Be Different. Be Principled.

In retrospect, we should have seen Trump coming.

According to Gallup, for twelve straight years — since January 2004 — more Americans have said our country is on the wrong track than headed in the right direction. Today only 23 percent of Americans think we are on the right track.

Frustrations have boiled over to the point where now, having sifted through a cast of thousands, the finalists for the most powerful job in the world include a self-avowed socialist and a carnie showman. This is not the stuff of a well-adjusted society.

Whether Donald Trump becomes the Republican nominee or not, his candidacy has exposed already deep fault lines within both our country and the Republican Party. Believe it or not, this is a golden opportunity for conservatives.

As words become more bitter and tempers become hotter, if conservatives are to lead, we must choose one of two paths before us, each with very different outcomes.

One is violent and rocky, laced with hate and darkness. It’s a lonely road.

The other is smooth and the footing sure — not easy, but proven.

Obviously, this is not a hiking column, but hopefully this thin metaphor will allow our leaders to pause for a moment. Many seem to have forgotten that we actually have a choice about the vision we share for America.

Sure, it can be full of hate and insults. We can stir up outrage and make everyone angry. And we will lose.

Or, we can tell the story of freedom. We can talk about what creates opportunity. We can push for reforms that impact people every day and lift the cloud of misery that has hung over our nation for nearly a decade.

The path we should be taking, the one that leads us to more freedom and opportunity, is the one founded on America’s timeless principles. Our success as conservatives and as Americans lies in trusting the principles that have historically been the foundation of our views about government, economics and culture.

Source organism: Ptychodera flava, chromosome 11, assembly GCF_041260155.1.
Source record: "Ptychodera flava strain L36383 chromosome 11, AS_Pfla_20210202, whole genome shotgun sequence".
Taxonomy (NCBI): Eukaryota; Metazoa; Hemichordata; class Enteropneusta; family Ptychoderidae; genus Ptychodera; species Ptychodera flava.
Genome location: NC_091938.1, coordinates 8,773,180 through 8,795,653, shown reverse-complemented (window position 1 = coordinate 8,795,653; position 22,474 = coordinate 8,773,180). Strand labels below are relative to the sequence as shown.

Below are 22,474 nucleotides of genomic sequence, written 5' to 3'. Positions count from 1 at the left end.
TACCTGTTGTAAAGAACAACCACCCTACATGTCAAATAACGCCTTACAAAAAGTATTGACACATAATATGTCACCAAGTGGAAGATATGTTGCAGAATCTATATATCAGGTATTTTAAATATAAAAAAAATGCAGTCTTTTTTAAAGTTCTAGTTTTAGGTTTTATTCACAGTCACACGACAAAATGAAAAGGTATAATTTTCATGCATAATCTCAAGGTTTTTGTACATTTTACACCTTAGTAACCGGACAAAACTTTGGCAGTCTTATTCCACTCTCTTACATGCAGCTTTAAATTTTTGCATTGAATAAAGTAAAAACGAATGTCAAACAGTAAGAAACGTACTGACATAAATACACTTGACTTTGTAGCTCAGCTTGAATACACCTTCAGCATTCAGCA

We know these ideas — free markets, rule of law, property rights, limited government — work. Not all Americans embrace the founding principles in word, mostly because these concepts have been so poorly represented. But most Americans still carry hope for freedom and opportunity in their hearts — the very outcomes these principles produce.

Anyone looking to separate themselves from Trump’s controversies — and the inevitable rejection by independent voters — will be well-served by a platform based on re-introducing America’s founding principles as the guiding light of the 21st century.

Focusing on conservative principles does not have to be separate from the fears, concerns and anger felt by Americans every day. Arthur Brooks, president of the American Enterprise Institute, successfully advocates founding principles to non-partisan audiences by relating them to the fight against poverty.

Here’s how Dr. Brooks talked about founding principles in a recent speech:

“There are five reasons that two billion of our brothers and sisters have been pulled out of poverty since I was a kid. Number one: globalization. Number two: free trade. Number three: property rights. Number four: rule of law. Number five: entrepreneurship. It was the free enterprise system spreading around the world after 1970 that did that.”

His remarks weren’t delivered at CPAC. He gave this speech in Vancouver at a TED Talks event. At a forum typically dominated by left-leaning philosophies, Dr. Brooks took his unique approach to founding principles, put them in the context of fighting poverty, and walked away with a standing ovation.

For the last twelve years, most Americans have felt like we’re headed in the wrong direction. It’s time for bold, innovative solutions. It’s time to tell the story of why conservative ideas work. It’s time to draw people toward the inclusive power of the ideas that actually made America great.

The path to success for conservatives will not be to embrace insults and isolation as best practices, but to be different. Authentic, energetic, innovative. And principled.

Our journey down either path will be long, but effective principles are far better provisions than insults and demagoguery. Our moment of choosing is here. We must choose principles.